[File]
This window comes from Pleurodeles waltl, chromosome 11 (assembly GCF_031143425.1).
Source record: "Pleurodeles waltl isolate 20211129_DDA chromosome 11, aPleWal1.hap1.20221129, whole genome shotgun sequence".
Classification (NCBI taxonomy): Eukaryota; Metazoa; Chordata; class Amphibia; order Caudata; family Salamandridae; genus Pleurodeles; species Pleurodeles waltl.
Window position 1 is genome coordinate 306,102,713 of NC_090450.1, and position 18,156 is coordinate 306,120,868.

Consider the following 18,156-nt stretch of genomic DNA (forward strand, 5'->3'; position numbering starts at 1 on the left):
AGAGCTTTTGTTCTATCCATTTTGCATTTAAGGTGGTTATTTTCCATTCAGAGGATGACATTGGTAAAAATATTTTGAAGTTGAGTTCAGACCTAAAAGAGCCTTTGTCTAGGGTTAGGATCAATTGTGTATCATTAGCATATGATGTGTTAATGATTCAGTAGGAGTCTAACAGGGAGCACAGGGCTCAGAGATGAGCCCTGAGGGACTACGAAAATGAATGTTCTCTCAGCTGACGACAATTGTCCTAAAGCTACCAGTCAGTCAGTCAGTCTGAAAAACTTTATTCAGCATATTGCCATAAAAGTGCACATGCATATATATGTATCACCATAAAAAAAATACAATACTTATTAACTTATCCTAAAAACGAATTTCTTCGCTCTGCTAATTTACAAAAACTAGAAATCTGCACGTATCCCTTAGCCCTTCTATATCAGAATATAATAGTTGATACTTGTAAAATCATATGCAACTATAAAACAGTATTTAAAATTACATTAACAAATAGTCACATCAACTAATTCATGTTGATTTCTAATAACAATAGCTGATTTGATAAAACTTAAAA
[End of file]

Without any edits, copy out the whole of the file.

This window comes from Pleurodeles waltl, chromosome 11 (assembly GCF_031143425.1).
Source record: "Pleurodeles waltl isolate 20211129_DDA chromosome 11, aPleWal1.hap1.20221129, whole genome shotgun sequence".
Classification (NCBI taxonomy): Eukaryota; Metazoa; Chordata; class Amphibia; order Caudata; family Salamandridae; genus Pleurodeles; species Pleurodeles waltl.
Window position 1 is genome coordinate 306,102,713 of NC_090450.1, and position 18,156 is coordinate 306,120,868.

Consider the following 18,156-nt stretch of genomic DNA (forward strand, 5'->3'; position numbering starts at 1 on the left):
AGAGCTTTTGTTCTATCCATTTTGCATTTAAGGTGGTTATTTTCCATTCAGAGGATGACATTGGTAAAAATATTTTGAAGTTGAGTTCAGACCTAAAAGAGCCTTTGTCTAGGGTTAGGATCAATTGTGTATCATTAGCATATGATGTGTTAATGATTCAGTAGGAGTCTAACAGGGAGCACAGGGCTCAGAGATGAGCCCTGAGGGACTACGAAAATGAATGTTCTCTCAGCTGACGACAATTGTCCTAAAGCTACCAGTCAGTCAGTCAGTCTGAAAAACTTTATTCAGCATATTGCCATAAAAGTGCACATGCATATATATGTATCACCATAAAAAAAATACAATACTTATTAACTTATCCTAAAAACGAATTTCTTCGCTCTGCTAATTTACAAAAACTAGAAATCTGCACGTATCCCTTAGCCCTTCTATATCAGAATATAATAGTTGATACTTGTAAAATCATATGCAACTATAAAACAGTATTTAAAATTACATTAACAAATAGTCACATCAACTAATTCATGTTGATTTCTAATAACAATAGCTGATTTGATAAAACTTAAAA